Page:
Enjoying ad-free content?
Since July 1, 2024, we have disabled all ads to improve your reading experience.
This commitment costs us $10,000 a month. Your support can help us fill the gap.
Support us
Our journalism is banned in Russia. We need your help to keep providing you with the truth.

Belarus Dissident Blogger Roman Protasevich Sentenced to 8 Years in Prison

Roman Protasevich pictured during a 2021 interview on Belarusian state television following his arrest. Telegram@Zheltyeslivy / Reuters TV / File Photo

A court in Belarus has sentenced a dissident journalist to eight years in prison on an array of charges that include plotting a coup, state media in the authoritarian state and close Russian ally reported Wednesday.

Roman Protasevich, 27, had been the editor of a Telegram channel that was key in rallying protests against President Alexander Lukashenko following his widely disputed election victory in 2020.

He was arrested in 2021 when Belarusian authorities forced his EU-bound plane to land in Minsk, an incident that sparked sanctions on Lukashenko's regime.

The Minsk District Court on Wednesday found Protasevich guilty of organizing mass riots, public calls for acts of terrorism, leading an extremist group and defaming Lukashenko, according to state-run news agency Belta.

Protasevich stood accused of committing more than 1,500 criminal offenses.

The court sentenced two of his former colleagues Stepan Putilo and Yan Rudik to 20 years and 19 years in prison in absentia, respectively.

The three were accused of publishing materials on the opposition Telegram channel Nexta “in the execution of the conspiracy to seize power.”

Following the anti-Lukashenko protests of 2020, Protasevich and Putilo were placed on a list of extremists by the Belarusian authorities, while Nexta was labeled a terrorist organization. 

"The Belarus regime again shows its disregard for justice by sentencing 3 journalists in a fake trial on #PressFreedomDay," exiled opposition leader Svetlana Tikhanovskaya tweeted in response to the three men's sentences.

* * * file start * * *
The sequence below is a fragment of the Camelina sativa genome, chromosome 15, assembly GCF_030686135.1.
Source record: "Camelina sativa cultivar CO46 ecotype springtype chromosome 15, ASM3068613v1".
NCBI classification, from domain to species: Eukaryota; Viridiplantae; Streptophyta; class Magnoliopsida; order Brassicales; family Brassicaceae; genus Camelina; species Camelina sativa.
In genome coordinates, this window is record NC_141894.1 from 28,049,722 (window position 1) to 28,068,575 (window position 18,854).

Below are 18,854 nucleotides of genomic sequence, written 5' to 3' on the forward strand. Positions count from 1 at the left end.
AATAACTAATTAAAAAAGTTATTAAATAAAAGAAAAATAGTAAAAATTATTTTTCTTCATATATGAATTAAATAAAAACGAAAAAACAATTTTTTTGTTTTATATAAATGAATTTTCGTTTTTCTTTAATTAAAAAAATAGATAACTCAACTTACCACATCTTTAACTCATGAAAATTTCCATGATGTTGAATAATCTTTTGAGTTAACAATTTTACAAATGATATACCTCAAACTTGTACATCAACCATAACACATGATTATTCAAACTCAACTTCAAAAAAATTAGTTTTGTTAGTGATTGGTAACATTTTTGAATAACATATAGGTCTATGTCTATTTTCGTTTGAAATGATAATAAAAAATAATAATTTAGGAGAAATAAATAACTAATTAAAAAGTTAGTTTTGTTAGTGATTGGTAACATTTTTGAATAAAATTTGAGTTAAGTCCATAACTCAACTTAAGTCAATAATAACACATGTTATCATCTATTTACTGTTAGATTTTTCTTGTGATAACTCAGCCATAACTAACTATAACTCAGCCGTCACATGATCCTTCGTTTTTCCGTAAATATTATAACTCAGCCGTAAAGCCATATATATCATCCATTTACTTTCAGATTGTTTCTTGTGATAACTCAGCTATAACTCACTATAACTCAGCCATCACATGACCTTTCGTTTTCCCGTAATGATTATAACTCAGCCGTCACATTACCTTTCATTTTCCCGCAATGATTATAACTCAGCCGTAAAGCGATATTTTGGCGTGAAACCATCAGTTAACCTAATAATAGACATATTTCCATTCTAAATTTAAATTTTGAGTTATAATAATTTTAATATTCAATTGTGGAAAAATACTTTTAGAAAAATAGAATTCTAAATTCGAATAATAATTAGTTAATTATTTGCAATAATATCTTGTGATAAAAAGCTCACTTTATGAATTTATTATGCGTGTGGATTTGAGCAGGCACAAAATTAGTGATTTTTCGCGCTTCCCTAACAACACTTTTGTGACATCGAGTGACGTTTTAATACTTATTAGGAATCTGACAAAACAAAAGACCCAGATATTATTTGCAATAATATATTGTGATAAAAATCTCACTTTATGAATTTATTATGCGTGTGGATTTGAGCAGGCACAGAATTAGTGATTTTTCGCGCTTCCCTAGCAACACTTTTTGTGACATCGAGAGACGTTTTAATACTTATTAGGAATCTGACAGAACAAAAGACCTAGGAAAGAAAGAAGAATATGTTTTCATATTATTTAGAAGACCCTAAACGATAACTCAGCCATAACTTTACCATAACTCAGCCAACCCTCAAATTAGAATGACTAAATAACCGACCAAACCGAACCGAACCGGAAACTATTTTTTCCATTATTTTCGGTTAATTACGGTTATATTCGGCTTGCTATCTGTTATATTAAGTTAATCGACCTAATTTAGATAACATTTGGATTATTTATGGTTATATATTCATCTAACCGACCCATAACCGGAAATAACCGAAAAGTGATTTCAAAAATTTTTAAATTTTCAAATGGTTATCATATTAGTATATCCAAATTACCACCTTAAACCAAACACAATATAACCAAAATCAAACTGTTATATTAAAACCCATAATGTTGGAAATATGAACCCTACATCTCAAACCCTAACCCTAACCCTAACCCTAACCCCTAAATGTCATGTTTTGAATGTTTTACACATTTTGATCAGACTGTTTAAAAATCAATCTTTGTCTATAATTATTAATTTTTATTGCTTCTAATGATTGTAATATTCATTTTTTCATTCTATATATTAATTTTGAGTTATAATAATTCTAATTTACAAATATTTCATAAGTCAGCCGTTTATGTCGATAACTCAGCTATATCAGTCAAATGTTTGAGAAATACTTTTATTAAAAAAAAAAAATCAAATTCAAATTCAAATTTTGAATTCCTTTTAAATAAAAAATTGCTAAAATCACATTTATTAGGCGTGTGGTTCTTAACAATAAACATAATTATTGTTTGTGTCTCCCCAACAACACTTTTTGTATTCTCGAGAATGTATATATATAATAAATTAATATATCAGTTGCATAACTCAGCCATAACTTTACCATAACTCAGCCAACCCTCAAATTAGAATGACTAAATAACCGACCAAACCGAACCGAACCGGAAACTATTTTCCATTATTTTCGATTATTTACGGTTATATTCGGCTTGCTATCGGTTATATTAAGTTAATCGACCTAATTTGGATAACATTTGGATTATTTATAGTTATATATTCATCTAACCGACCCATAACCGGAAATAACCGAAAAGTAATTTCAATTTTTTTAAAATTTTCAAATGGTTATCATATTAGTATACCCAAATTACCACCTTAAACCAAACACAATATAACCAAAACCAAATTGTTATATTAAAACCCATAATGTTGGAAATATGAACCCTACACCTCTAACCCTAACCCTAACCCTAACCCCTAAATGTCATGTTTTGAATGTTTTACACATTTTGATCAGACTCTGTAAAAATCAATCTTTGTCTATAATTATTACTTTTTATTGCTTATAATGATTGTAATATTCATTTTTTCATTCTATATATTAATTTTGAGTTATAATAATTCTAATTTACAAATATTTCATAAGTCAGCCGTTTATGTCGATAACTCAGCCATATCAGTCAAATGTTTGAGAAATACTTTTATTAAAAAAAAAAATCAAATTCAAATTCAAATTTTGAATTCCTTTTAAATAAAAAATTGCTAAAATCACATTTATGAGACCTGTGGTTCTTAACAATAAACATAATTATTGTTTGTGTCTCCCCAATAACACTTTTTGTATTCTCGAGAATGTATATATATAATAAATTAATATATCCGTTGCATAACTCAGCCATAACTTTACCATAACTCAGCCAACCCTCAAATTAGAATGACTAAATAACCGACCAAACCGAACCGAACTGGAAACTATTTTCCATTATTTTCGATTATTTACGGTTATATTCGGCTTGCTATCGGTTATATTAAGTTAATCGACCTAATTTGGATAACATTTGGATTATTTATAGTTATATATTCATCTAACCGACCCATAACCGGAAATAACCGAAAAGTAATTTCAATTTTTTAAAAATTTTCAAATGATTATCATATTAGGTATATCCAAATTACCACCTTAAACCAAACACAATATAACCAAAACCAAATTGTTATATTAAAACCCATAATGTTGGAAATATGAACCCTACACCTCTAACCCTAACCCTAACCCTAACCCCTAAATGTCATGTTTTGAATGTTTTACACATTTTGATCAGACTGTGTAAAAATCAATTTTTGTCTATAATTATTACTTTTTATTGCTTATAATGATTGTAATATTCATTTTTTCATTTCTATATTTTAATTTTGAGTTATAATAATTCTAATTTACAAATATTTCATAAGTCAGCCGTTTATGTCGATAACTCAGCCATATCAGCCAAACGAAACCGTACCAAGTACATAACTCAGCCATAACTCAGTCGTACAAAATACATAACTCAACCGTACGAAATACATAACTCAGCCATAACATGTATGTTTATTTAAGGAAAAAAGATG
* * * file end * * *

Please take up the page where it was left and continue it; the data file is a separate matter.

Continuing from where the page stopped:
Protasevich appeared to have adopted a pro-government stance after his detention, telling state television in an interview widely believed to have been made under duress that he respected Lukashenko, admitted his “guilt” and no longer wanted to engage in politics.

Most Belarusian opposition activists fled the country following Lukashenko's brutal crackdown on protesters in 2020.

Earlier this year, Belarus sentenced Tikhanovskaya, who claimed victory in the 2020 election, to 15 years in prison in absentia.

The rights group Viasna lists almost 1,500 political prisoners currently held in Belarus.

Lukashenko, who has been in power for nearly three decades, is a key ally of Russian leader Vladimir Putin and allowed the Kremlin to launch its full-scale offensive in Ukraine from his territory.

… we have a small favor to ask. As you may have heard, The Moscow Times, an independent news source for over 30 years, has been unjustly branded as a "foreign agent" by the Russian government. This blatant attempt to silence our voice is a direct assault on the integrity of journalism and the values we hold dear.

We, the journalists of The Moscow Times, refuse to be silenced. Our commitment to providing accurate and unbiased reporting on Russia remains unshaken. But we need your help to continue our critical mission.

Your support, no matter how small, makes a world of difference. If you can, please support us monthly starting from just $2. It's quick to set up, and you can be confident that you're making a significant impact every month by supporting open, independent journalism. Thank you.

paiment methods
Not ready to support today?
Remind me later.

Read more